Swedes clear Nobel Committee

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Sweden’s Nobel Foundation, which oversees the awarding of all the Nobel prizes, has determined that the Norwegian Nobel Committee has not violated the foundation’s rules regarding the awarding of the Nobel Peace Prize. The Oslo lawyer who has complained for years that it has, doesn’t appear to be giving up his fight.

The Norwegian Nobel Committee meets here at the Nobel Institute in Oslo to decide on Peace Prize winners. Complaints persist about how they meet the terms of prize benefactor Alfred Nobel's will. PHOTO: Views and News

Fredrik Heffermehl has sharply criticized the Norwegian Nobel Committee several times, claiming that its Peace Prize awards are not in keeping with the terms of the will of Alfred Nobel, the Swedish industrialist who set up and funded the prizes more than 100 years ago. Instead of giving the award to champions of disarmament and active peace brokers, the committee has awarded many prizes to human rights and environmental activists, for example. Heffermehl believes such prizes are not in line with Nobel’s intentions.

After years of having his complaints rebuffed by officials of the Nobel Committee in Oslo, Herffermehl took his fight to Stockholm, where the regulator of Swedish foundations (Länsstyrelsen) recently agreed to ask the Nobel Foundation (Nobelstiftelsen) to evaluate and comment on Heffermehl’s claims.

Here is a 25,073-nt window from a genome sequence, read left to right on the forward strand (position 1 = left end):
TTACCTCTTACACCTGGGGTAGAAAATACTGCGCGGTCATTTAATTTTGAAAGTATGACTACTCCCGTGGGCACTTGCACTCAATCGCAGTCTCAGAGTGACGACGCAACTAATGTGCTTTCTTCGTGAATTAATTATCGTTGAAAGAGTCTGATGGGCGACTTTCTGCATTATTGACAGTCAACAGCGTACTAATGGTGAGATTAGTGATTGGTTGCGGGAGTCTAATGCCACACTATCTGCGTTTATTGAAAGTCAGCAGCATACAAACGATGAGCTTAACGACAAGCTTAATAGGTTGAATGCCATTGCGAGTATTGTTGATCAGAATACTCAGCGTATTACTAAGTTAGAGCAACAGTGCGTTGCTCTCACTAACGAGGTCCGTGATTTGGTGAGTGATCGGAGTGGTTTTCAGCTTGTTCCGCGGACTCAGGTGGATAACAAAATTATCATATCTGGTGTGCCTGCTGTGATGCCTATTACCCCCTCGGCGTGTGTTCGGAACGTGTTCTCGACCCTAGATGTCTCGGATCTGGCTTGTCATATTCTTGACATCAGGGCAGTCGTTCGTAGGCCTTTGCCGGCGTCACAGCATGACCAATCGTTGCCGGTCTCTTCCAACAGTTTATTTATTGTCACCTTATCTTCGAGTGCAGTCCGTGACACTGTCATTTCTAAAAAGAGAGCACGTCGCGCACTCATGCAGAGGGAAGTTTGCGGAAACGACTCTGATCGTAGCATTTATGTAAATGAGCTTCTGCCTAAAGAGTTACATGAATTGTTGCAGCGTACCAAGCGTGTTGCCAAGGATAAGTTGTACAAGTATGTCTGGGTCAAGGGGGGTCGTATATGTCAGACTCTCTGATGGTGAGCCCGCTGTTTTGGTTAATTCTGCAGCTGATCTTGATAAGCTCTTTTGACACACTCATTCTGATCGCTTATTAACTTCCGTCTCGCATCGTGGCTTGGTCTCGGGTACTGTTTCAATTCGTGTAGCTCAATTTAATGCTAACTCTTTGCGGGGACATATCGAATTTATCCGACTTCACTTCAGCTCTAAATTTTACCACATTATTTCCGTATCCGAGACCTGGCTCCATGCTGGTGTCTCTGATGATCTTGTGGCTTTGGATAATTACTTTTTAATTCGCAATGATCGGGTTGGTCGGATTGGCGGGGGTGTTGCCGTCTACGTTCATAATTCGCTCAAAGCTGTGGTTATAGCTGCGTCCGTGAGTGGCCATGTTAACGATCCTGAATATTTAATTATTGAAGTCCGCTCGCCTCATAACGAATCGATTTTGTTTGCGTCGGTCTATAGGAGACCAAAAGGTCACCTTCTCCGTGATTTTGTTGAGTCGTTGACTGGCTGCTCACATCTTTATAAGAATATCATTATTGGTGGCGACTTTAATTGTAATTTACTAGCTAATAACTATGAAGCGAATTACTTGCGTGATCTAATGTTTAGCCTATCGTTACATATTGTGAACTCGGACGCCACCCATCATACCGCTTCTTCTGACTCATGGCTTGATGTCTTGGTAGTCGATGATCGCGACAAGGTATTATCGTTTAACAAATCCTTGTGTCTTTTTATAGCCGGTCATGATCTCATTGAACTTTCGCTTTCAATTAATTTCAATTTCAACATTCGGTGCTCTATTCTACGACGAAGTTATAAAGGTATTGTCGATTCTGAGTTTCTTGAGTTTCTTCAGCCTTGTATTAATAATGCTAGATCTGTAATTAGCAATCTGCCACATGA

It did, and Norwegian Broadcasting (NRK) reported Thursday that Nobelstiftelsen has written back that it doesn’t see that the Norwegian Nobel Committee’s awards have violated the foundation’s rules. The Swedish foundation noted that it’s important and desirable to discuss how Nobel’s will should be interpreted, but they found no deviation.

The foundation’s report is viewed as a recommendation to the regulator Länsstyrelsen, which will make the final response to Heffermehl’s claims.

Geir Lundestad, director of The Nobel Institute in Oslo, told news bureau NTB that the Swedish foundation’s response was made in line with the Norwegian committee’s understanding. He said it was based on both the foundation’s interpretation of Swedish law and “our reaction to Heffermehl’s complaint.” Lundestad noted that an earlier complaint from Heffermehl was rejected in 2008, “and in our opinion, he hasn’t come with anything new now.”

Heffermehl appeared undaunted, telling NRK Wednesday that “great forces are at work here” but he still believes the Norwegians are not adhering to Nobel’s will. There’s also been some speculation that a new Swedish law will transfer responsibility for awarding all the prizes to the board of the Swedish Nobel Foundation.

While all the other Nobel Prizes are awarded by various committees and organization in Nobel’s native Sweden, he specifically wrote in his will that he wanted the Nobel Peace Prize to be awarded in Norway, by a committee formed by the Norwegian Parliament. There also has been controversy over how the committee itself is formed, with committee chairman Thorbjørn Jagland firmly defending its independence from the Norwegian government.

Views and News from Norway/Nina Berglund

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